PS: Both Chen Shui-Bian and Frank Hsieh have been on record speaking against death pentalty; for instance, Chen expressed his stand when meeting with IFHR Vice Chair Siobhan Ni Chulachain in Sept., 2005 (refer to this news piece, in which Chen also noted his intention of staying the then pending executions.)

Anonymous said...

Nevertheless, the DPP is "the party of violence."

Makes me sick.

Raj said...

That's the law. Unless there's evidence to say they DIDN'T do the crimes (or the punishment is disproportional) I'm not sure it's for us to whine about it.

Not to say it's wrong to argue for the death penalty to be cancelled, but if the public want it, it's on their heads.

Unknown said...

For me, the death penalty would not be as problematic if there was a viable jury system here (as in the U.S.). But because there is only a judge to determine the outcome of a trial, and judgements can therefore be political and biased, particularly in the political climate that is Taiwan, justice can be precarious. Charges can be trumped up, or the result of incompetence, and there are fewer checks and balances available that one has in US, Canadian, or British courts.
The death penalty is not absolutely morally objectionable, but even in the US there are problems with it. In Taiwan, the probability that innocent, or unjustly sentenced people will be put to death is simply way too high in the current political climate.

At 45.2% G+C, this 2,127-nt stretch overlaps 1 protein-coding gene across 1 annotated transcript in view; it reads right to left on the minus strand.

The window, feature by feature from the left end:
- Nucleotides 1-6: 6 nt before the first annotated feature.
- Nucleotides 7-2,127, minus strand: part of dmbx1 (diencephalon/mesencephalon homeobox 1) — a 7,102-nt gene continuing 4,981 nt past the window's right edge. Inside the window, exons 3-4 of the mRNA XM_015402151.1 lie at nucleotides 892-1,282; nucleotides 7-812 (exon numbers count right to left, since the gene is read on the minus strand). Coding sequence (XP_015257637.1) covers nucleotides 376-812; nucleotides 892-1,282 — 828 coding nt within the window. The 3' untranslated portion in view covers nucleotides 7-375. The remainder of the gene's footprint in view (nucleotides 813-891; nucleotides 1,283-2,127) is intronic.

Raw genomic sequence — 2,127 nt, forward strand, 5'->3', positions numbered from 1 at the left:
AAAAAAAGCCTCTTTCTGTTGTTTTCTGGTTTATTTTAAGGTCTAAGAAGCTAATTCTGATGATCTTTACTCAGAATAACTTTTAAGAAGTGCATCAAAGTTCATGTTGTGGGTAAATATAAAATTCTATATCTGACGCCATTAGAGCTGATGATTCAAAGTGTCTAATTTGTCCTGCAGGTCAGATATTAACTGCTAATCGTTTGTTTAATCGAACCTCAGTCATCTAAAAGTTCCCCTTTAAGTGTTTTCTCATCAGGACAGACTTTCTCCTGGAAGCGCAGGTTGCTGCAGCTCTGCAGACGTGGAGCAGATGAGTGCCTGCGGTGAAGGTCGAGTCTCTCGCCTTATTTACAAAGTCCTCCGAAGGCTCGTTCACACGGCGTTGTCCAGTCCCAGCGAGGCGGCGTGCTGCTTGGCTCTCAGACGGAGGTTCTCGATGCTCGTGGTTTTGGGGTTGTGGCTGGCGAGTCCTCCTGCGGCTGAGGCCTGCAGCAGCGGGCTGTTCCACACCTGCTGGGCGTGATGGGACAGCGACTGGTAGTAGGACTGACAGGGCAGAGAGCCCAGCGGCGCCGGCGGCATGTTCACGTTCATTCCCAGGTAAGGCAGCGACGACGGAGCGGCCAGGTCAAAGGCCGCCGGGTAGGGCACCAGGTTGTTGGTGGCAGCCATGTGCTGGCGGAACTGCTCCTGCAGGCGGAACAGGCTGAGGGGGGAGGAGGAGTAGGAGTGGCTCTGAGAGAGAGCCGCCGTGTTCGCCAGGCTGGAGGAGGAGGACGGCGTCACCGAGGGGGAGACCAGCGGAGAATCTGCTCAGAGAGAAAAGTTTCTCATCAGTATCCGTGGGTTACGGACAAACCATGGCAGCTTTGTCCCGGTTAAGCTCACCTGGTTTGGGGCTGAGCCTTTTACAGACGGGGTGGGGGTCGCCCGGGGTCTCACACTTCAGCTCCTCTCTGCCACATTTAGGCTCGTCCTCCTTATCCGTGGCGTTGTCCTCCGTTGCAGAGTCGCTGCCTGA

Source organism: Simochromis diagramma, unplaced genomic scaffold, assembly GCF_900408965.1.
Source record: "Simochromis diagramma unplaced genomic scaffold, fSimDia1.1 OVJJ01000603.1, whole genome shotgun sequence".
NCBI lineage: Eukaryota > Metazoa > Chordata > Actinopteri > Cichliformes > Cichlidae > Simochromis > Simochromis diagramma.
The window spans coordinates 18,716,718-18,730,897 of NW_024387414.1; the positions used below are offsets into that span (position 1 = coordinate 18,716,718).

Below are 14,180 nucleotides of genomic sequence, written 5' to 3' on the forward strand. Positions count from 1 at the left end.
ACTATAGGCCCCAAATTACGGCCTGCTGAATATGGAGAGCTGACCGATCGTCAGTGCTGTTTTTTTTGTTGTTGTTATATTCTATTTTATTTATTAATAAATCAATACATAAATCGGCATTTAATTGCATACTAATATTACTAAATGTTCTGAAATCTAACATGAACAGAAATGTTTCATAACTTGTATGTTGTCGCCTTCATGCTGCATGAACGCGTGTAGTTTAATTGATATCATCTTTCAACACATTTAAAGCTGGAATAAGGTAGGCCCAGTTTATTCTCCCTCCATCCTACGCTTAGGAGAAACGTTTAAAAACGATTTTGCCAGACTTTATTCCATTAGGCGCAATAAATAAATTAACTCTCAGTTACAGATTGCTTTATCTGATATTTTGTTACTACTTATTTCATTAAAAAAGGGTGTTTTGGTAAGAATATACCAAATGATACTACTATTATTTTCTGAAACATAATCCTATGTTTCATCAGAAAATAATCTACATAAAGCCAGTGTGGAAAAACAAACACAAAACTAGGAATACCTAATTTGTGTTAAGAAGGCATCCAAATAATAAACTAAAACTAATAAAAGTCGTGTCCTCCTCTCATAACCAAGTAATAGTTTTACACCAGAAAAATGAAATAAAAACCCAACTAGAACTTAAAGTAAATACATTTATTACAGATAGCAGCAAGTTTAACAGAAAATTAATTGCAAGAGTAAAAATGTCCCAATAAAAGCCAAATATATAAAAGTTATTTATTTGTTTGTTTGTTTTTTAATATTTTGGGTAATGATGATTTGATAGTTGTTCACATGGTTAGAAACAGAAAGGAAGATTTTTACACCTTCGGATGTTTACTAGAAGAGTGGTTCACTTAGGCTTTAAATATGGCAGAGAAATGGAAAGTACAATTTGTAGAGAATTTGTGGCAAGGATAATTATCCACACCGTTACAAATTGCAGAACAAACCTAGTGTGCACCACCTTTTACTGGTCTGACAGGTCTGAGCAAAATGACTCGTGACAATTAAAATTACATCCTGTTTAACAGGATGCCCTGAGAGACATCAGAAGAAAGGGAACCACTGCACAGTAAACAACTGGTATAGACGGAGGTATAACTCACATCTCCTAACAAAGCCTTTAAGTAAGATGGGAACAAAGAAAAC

Marc said...

It's easy to argue against the death penalty on broad moral or religious ground, but I wonder if the debate in Taiwan has anything to do with who tends to end up on death row.

Killing people for revenge under state-sanctioned control is merely a way to prevent vigilantism - and in that respect, we could argue two wrongs don't make a right, since executions, like torture, do nothing to prevent others from criminal or seditious behavior.

What I'm wondering, however, is how many currently on death row, or who have been eliminated in Taiwan's state-sanctioned executions are disproportionately non-KMT Taiwanese, coming especially from rural poor areas, some of whom may not have had fair trials in the first place.

Perhaps that could be one reason the DPP champions ending the practice.

Michael Fahey said...

I think Wang's intemperate comments were made when she was questioned at the Legislature and the provoked a media circus. The Ma administration then felt it needed to sacrifice a few criminals on the altar of public opinion. Probably a sign of how insecure the Ma administration feels more than anything else.

The Chief Prosecutor said that that the other 40 death row prisoners have constitutional appeals. I suspect that this is a way to avoid more executions until the public has forgotten about the issue again.

Apparently at least one of the other 40 has begged to be executed. I think we will see a few more executions later this year and then another indefinite moratorium.

mx said...

I said it before and will say it again, there is an easy solution....

Just give a piece of rope and a stool to anyone on death row. If they want to end their life, they have the means.

In addition, if they decide to op out, his/her family or victims of his/her crime will get 50% of the saved longterm cost that would have been spent to house the prisoner.

win win... in a sad, but matter of fact way.

Anonymous said...

There is some Taiwanese soldier/policeman that won't have a good sleep and a huge burden on the shoulders for the next months to come...

There isn't other way that shot the people with a pistol ?